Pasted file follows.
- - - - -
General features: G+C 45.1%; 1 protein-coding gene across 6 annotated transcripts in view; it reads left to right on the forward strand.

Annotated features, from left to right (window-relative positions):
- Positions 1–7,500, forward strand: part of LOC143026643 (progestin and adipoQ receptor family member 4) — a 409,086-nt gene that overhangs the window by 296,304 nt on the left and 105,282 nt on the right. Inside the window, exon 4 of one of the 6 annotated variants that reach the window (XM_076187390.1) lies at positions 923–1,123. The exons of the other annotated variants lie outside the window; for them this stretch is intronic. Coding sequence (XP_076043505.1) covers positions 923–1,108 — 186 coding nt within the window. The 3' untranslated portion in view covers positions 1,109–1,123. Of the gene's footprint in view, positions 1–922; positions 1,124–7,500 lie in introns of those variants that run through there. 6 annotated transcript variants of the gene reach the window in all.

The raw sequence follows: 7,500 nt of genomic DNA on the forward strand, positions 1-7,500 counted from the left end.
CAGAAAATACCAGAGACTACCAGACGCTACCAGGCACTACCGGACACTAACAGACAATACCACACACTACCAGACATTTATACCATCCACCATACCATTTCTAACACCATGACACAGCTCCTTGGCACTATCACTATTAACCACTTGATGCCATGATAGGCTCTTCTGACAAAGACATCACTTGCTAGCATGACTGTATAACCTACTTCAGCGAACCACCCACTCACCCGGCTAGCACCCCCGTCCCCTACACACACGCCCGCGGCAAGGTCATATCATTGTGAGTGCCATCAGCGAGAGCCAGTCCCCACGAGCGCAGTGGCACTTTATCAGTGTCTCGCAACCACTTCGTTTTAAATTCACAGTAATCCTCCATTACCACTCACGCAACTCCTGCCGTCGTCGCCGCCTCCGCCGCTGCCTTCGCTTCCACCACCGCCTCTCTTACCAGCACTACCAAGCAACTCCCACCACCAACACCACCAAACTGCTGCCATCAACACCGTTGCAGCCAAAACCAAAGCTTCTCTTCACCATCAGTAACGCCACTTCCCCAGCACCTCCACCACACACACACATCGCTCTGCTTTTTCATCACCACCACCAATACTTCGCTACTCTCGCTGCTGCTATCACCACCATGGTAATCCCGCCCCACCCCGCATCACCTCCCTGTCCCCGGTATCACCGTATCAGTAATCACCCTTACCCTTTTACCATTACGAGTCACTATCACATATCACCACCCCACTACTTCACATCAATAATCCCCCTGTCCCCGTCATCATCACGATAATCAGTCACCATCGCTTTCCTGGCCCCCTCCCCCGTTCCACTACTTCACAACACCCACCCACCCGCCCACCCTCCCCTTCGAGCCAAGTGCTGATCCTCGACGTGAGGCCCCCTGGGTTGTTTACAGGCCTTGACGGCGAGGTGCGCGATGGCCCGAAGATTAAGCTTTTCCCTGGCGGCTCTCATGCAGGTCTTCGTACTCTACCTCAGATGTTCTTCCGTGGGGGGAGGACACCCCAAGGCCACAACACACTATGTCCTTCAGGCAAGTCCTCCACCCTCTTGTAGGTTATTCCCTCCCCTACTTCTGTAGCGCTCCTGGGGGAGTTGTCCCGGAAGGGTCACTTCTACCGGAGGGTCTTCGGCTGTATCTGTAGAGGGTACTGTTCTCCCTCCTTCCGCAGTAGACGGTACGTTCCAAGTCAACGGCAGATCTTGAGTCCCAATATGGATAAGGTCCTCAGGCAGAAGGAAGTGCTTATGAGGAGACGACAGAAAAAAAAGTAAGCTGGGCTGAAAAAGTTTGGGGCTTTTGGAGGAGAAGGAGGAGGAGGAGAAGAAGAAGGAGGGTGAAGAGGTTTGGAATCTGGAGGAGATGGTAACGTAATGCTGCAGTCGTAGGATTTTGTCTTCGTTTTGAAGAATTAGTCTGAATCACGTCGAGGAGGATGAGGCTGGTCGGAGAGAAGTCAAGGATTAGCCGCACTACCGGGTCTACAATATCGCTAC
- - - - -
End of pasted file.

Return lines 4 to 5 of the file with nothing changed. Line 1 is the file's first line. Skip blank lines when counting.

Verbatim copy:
The raw sequence follows: 7,500 nt of genomic DNA on the forward strand, positions 1-7,500 counted from the left end.
CAGAAAATACCAGAGACTACCAGACGCTACCAGGCACTACCGGACACTAACAGACAATACCACACACTACCAGACATTTATACCATCCACCATACCATTTCTAACACCATGACACAGCTCCTTGGCACTATCACTATTAACCACTTGATGCCATGATAGGCTCTTCTGACAAAGACATCACTTGCTAGCATGACTGTATAACCTACTTCAGCGAACCACCCACTCACCCGGCTAGCACCCCCGTCCCCTACACACACGCCCGCGGCAAGGTCATATCATTGTGAGTGCCATCAGCGAGAGCCAGTCCCCACGAGCGCAGTGGCACTTTATCAGTGTCTCGCAACCACTTCGTTTTAAATTCACAGTAATCCTCCATTACCACTCACGCAACTCCTGCCGTCGTCGCCGCCTCCGCCGCTGCCTTCGCTTCCACCACCGCCTCTCTTACCAGCACTACCAAGCAACTCCCACCACCAACACCACCAAACTGCTGCCATCAACACCGTTGCAGCCAAAACCAAAGCTTCTCTTCACCATCAGTAACGCCACTTCCCCAGCACCTCCACCACACACACACATCGCTCTGCTTTTTCATCACCACCACCAATACTTCGCTACTCTCGCTGCTGCTATCACCACCATGGTAATCCCGCCCCACCCCGCATCACCTCCCTGTCCCCGGTATCACCGTATCAGTAATCACCCTTACCCTTTTACCATTACGAGTCACTATCACATATCACCACCCCACTACTTCACATCAATAATCCCCCTGTCCCCGTCATCATCACGATAATCAGTCACCATCGCTTTCCTGGCCCCCTCCCCCGTTCCACTACTTCACAACACCCACCCACCCGCCCACCCTCCCCTTCGAGCCAAGTGCTGATCCTCGACGTGAGGCCCCCTGGGTTGTTTACAGGCCTTGACGGCGAGGTGCGCGATGGCCCGAAGATTAAGCTTTTCCCTGGCGGCTCTCATGCAGGTCTTCGTACTCTACCTCAGATGTTCTTCCGTGGGGGGAGGACACCCCAAGGCCACAACACACTATGTCCTTCAGGCAAGTCCTCCACCCTCTTGTAGGTTATTCCCTCCCCTACTTCTGTAGCGCTCCTGGGGGAGTTGTCCCGGAAGGGTCACTTCTACCGGAGGGTCTTCGGCTGTATCTGTAGAGGGTACTGTTCTCCCTCCTTCCGCAGTAGACGGTACGTTCCAAGTCAACGGCAGATCTTGAGTCCCAATATGGATAAGGTCCTCAGGCAGAAGGAAGTGCTTATGAGGAGACGACAGAAAAAAAAGTAAGCTGGGCTGAAAAAGTTTGGGGCTTTTGGAGGAGAAGGAGGAGGAGGAGAAGAAGAAGGAGGGTGAAGAGGTTTGGAATCTGGAGGAGATGGTAACGTAATGCTGCAGTCGTAGGATTTTGTCTTCGTTTTGAAGAATTAGTCTGAATCACGTCGAGGAGGATGAGGCTGGTCGGAGAGAAGTCAAGGATTAGCCGCACTACCGGGTCTACAATATCGCTAC